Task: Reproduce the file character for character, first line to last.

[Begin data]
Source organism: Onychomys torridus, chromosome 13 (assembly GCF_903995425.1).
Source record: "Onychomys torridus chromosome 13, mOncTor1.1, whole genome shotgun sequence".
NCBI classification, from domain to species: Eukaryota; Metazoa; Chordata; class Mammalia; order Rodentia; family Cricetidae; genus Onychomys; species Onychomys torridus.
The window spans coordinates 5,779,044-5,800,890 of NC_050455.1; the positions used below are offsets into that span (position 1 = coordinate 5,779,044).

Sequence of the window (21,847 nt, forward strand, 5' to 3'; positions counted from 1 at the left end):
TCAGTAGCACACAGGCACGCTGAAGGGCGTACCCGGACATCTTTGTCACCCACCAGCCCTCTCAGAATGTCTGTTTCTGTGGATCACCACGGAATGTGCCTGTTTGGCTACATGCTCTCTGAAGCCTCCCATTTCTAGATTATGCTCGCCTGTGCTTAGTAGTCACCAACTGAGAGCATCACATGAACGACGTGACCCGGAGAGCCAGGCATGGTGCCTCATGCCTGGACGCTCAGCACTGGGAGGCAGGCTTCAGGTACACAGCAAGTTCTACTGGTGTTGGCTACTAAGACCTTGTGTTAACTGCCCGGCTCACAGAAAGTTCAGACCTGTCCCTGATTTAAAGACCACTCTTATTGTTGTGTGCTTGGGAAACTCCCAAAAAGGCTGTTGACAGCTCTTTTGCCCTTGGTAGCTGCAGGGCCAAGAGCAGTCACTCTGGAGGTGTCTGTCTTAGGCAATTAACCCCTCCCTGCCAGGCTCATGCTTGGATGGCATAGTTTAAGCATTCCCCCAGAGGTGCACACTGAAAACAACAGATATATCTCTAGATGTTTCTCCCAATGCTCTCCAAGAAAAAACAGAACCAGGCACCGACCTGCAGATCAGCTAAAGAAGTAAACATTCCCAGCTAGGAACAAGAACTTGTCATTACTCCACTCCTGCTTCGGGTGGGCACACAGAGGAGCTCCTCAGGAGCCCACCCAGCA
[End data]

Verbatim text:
Source organism: Onychomys torridus, chromosome 13 (assembly GCF_903995425.1).
Source record: "Onychomys torridus chromosome 13, mOncTor1.1, whole genome shotgun sequence".
NCBI classification, from domain to species: Eukaryota; Metazoa; Chordata; class Mammalia; order Rodentia; family Cricetidae; genus Onychomys; species Onychomys torridus.
The window spans coordinates 5,779,044-5,800,890 of NC_050455.1; the positions used below are offsets into that span (position 1 = coordinate 5,779,044).

Sequence of the window (21,847 nt, forward strand, 5' to 3'; positions counted from 1 at the left end):
TCAGTAGCACACAGGCACGCTGAAGGGCGTACCCGGACATCTTTGTCACCCACCAGCCCTCTCAGAATGTCTGTTTCTGTGGATCACCACGGAATGTGCCTGTTTGGCTACATGCTCTCTGAAGCCTCCCATTTCTAGATTATGCTCGCCTGTGCTTAGTAGTCACCAACTGAGAGCATCACATGAACGACGTGACCCGGAGAGCCAGGCATGGTGCCTCATGCCTGGACGCTCAGCACTGGGAGGCAGGCTTCAGGTACACAGCAAGTTCTACTGGTGTTGGCTACTAAGACCTTGTGTTAACTGCCCGGCTCACAGAAAGTTCAGACCTGTCCCTGATTTAAAGACCACTCTTATTGTTGTGTGCTTGGGAAACTCCCAAAAAGGCTGTTGACAGCTCTTTTGCCCTTGGTAGCTGCAGGGCCAAGAGCAGTCACTCTGGAGGTGTCTGTCTTAGGCAATTAACCCCTCCCTGCCAGGCTCATGCTTGGATGGCATAGTTTAAGCATTCCCCCAGAGGTGCACACTGAAAACAACAGATATATCTCTAGATGTTTCTCCCAATGCTCTCCAAGAAAAAACAGAACCAGGCACCGACCTGCAGATCAGCTAAAGAAGTAAACATTCCCAGCTAGGAACAAGAACTTGTCATTACTCCACTCCTGCTTCGGGTGGGCACACAGAGGAGCTCCTCAGGAGCCCACCCAGCA